Further reflections on Jean Guyon's conversion experience:
The leading and decisive characteristic of her religious experience... was, as she informs us, the subjection and loss of her own will in its union with the Divine will. It may be expressed in a single term,— union. “As Thou, Father, art in me, and I in Thee, that they also may be ONE in us."
We proceed to give some of her views, and shall introduce others hereafter, as occasion may present itself.
The union between the soul and God may exist in various respects. There may be a union of the human and the divine perceptions. There may be a union of the desires and affections to some extent and in various particulars. But the most perfect union, that which includes whatever is most important in the others, is the union of the human and the divine will. A union of the affections, independently of that of the will, if we can suppose such a thing, must necessarily be imperfect. When the will, which sustains a preeminent and controlling relation, is in the state of entire union with God, it necessarily brings the whole soul into subjection; it implies necessarily the extinction of any selfish action, and brings the mind into harmony with itself, and into harmony with everything else. From that moment, our powers cease to act from any private or selfish regards. They are annihilated to self, and act only in reference to God. Nor do they act in reference to God in their own way and from their own impulse; but move as they are moved upon, being gradually detached from every motion of their own.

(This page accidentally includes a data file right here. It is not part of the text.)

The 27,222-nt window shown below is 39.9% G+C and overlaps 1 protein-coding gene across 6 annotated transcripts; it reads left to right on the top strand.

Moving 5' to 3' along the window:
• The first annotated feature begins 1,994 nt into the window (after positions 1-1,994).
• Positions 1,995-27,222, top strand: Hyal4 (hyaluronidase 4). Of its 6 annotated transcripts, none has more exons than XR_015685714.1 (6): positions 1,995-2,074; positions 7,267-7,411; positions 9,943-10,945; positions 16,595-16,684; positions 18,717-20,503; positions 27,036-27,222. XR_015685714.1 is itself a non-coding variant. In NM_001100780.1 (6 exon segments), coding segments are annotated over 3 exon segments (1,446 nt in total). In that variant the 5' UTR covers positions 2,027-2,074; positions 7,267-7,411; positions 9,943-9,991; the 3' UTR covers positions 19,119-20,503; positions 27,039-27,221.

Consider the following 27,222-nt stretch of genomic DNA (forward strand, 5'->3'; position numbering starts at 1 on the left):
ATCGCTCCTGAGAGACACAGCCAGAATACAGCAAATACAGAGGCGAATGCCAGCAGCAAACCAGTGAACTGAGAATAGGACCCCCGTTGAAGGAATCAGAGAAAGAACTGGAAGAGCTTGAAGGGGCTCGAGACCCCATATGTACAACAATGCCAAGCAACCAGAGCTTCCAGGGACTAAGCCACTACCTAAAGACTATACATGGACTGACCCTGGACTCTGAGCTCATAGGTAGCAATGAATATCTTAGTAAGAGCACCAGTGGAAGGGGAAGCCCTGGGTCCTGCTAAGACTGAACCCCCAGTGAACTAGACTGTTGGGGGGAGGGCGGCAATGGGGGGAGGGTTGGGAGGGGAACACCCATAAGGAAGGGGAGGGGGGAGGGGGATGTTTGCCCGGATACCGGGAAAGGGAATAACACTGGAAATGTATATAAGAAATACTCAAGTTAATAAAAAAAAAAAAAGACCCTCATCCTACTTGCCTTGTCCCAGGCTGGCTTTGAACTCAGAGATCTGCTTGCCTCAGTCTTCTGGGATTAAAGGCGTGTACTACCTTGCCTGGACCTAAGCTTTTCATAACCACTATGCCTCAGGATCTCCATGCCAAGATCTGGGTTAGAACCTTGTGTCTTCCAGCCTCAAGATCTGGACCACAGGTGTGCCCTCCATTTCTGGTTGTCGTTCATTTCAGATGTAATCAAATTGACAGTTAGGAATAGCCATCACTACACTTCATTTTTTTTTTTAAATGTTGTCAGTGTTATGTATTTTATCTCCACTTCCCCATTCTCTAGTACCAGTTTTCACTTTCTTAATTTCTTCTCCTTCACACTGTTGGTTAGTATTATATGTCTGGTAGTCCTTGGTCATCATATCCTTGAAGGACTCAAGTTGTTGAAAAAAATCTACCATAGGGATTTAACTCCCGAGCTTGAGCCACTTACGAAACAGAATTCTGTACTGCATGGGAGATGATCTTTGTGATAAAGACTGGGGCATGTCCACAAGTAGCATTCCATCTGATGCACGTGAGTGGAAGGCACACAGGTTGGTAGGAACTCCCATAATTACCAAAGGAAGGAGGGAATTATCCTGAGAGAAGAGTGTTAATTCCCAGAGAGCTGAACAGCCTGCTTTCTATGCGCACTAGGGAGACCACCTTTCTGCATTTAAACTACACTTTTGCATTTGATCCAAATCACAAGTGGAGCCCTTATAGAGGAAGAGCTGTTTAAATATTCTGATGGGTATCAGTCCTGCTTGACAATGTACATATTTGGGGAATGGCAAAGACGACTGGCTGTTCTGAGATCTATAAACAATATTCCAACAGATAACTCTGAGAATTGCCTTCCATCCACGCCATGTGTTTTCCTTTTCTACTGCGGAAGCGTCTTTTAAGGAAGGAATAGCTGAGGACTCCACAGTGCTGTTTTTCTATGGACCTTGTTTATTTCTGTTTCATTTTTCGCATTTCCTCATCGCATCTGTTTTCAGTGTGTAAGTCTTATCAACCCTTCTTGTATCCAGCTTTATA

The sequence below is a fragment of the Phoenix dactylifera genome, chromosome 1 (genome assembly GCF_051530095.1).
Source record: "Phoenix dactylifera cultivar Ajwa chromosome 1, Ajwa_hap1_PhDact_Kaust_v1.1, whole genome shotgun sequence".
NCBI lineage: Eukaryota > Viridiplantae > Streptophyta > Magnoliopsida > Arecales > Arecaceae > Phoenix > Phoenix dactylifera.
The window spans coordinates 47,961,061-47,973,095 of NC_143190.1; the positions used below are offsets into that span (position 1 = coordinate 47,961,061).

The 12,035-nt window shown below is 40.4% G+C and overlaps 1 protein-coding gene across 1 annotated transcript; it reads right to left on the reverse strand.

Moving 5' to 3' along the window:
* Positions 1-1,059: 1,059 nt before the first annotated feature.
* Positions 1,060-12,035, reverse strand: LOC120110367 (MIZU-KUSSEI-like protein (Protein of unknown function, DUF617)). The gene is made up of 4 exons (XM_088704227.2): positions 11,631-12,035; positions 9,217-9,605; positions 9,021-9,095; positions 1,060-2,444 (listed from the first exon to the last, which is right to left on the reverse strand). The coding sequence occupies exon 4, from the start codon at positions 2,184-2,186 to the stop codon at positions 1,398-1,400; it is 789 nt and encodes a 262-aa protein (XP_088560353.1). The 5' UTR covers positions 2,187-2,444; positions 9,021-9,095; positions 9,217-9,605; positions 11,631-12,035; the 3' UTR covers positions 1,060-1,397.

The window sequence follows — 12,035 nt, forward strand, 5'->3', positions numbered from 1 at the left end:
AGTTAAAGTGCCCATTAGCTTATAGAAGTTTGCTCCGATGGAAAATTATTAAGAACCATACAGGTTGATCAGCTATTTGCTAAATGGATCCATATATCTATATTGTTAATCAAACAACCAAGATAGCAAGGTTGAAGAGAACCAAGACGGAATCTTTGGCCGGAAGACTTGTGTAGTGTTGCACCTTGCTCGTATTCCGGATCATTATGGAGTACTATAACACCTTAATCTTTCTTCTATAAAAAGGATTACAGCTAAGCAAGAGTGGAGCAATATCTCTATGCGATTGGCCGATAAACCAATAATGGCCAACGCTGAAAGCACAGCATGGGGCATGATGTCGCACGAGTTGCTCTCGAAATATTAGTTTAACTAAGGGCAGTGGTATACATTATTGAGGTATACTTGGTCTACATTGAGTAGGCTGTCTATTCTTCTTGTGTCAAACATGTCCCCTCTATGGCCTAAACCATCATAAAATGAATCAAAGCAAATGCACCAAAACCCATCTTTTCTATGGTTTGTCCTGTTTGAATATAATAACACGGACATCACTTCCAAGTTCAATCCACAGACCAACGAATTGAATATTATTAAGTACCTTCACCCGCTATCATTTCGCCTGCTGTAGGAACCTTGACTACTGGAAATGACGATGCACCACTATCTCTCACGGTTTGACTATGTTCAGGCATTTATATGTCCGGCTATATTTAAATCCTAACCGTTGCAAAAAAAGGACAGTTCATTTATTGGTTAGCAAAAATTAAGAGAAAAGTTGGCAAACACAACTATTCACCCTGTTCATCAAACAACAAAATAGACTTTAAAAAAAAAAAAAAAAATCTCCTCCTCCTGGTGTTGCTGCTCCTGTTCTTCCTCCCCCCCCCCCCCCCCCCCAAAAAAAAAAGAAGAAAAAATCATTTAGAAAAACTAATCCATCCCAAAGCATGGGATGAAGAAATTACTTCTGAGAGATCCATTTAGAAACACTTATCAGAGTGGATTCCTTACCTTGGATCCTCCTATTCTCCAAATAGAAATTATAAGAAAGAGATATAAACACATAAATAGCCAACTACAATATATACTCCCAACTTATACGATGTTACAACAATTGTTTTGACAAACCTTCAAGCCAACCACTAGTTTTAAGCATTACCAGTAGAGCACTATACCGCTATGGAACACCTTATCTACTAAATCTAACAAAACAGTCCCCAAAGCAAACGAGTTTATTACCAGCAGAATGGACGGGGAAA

In such a soul the principle of faith is very strong; so much so as to require nothing of the nature of visions and revelations to sustain it, and to be equally independent of that false support which is derived from human reasonings. That faith which annihilates all our powers, or rather the action of all our powers, in regard to self, making the principle of holy love predominant, and bringing the human will into subjection to the divine, is a light in the soul, which is necessarily inconsistent with, and which extinguishes every other light. That is to say, if we go by any other light, the light of mere human reason, the guidance of inward visions and voices, or of strong emotions, which may be called the lights of sense, or by any other light whatever, distinct and separate from that of faith, of course we do not go by the light of faith. In the presence of the light of faith, every other light necessarily grows dim and passes away; as the light of the moon and stars gradually passes away, and is extinguished in the broader and purer illumination of the rising sun. This light now arose in my heart. Believing with this faith, the fountains of the heart were opened, and I loved God with a strength of love corresponding to the strength of faith. Love existed in the soul; and throwing its influence around every other principle of action, constituted, as it were, the soul's dwelling place. God was there. According to the words of St. John, ‘He, that dwelleth in love, dwelleth in God. God is love.’
— edited from The Life of Madame Guyon Volume 1, Chapter 7.